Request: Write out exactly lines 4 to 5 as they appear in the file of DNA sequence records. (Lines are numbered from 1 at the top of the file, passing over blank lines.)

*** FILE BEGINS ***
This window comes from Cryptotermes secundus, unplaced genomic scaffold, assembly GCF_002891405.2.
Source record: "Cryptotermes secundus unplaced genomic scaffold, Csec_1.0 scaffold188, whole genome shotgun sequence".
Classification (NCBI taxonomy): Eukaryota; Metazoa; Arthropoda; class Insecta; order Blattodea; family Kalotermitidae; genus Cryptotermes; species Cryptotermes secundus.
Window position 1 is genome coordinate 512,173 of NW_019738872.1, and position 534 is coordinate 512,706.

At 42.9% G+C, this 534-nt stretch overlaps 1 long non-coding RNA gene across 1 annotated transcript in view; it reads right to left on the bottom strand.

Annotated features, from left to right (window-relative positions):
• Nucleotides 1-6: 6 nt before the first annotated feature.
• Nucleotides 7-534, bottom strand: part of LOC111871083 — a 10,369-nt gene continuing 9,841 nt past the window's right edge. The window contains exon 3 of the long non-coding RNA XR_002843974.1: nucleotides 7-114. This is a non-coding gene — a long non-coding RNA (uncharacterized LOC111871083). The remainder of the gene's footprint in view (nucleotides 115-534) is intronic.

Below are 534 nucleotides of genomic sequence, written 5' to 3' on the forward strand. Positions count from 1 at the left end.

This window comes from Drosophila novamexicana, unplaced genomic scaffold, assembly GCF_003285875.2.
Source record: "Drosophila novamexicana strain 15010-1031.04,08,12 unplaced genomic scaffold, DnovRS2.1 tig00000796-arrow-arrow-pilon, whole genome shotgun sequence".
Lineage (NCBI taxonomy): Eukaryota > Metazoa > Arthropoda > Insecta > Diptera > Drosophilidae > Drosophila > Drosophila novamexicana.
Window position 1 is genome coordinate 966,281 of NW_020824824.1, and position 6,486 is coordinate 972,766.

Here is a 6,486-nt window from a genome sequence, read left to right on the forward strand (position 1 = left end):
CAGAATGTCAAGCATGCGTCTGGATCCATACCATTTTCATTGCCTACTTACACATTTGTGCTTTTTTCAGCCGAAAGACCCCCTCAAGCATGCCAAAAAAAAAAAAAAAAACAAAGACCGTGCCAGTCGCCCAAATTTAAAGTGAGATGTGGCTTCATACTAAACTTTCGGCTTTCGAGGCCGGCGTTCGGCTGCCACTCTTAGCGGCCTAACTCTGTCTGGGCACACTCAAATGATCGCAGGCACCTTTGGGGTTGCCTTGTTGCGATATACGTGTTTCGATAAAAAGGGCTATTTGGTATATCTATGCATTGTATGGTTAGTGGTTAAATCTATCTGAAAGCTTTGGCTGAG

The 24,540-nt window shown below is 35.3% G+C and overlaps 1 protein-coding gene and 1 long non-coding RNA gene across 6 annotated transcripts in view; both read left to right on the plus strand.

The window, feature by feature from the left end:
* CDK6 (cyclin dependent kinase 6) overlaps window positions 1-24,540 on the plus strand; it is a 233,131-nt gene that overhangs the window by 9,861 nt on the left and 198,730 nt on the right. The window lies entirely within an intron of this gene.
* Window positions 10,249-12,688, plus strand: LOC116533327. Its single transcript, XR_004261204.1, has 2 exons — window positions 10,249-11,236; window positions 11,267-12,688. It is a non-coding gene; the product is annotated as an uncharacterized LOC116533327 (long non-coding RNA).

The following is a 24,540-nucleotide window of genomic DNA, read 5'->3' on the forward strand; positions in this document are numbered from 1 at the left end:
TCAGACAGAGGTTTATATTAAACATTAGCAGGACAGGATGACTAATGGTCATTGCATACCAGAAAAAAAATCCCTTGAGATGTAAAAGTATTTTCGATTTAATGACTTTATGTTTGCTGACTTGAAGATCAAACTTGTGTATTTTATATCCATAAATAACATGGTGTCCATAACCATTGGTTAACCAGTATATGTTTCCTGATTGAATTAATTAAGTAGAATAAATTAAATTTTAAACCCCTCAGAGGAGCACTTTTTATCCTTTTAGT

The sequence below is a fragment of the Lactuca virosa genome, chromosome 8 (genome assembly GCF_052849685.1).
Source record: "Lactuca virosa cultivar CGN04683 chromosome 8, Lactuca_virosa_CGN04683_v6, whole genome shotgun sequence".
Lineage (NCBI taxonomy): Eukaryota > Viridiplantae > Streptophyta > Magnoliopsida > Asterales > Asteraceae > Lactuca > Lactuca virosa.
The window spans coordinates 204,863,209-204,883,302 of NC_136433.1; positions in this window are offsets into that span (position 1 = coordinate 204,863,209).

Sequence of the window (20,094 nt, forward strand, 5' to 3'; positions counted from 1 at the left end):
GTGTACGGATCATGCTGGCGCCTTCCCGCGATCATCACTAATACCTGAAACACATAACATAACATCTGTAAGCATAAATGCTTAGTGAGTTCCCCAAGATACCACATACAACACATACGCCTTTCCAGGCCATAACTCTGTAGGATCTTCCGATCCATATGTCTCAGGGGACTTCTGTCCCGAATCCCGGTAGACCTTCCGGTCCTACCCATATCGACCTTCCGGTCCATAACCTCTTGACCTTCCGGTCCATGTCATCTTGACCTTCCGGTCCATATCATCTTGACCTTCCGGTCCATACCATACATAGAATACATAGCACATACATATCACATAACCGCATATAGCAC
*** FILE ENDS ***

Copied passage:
Window position 1 is genome coordinate 512,173 of NW_019738872.1, and position 534 is coordinate 512,706.

At 42.9% G+C, this 534-nt stretch overlaps 1 long non-coding RNA gene across 1 annotated transcript in view; it reads right to left on the bottom strand.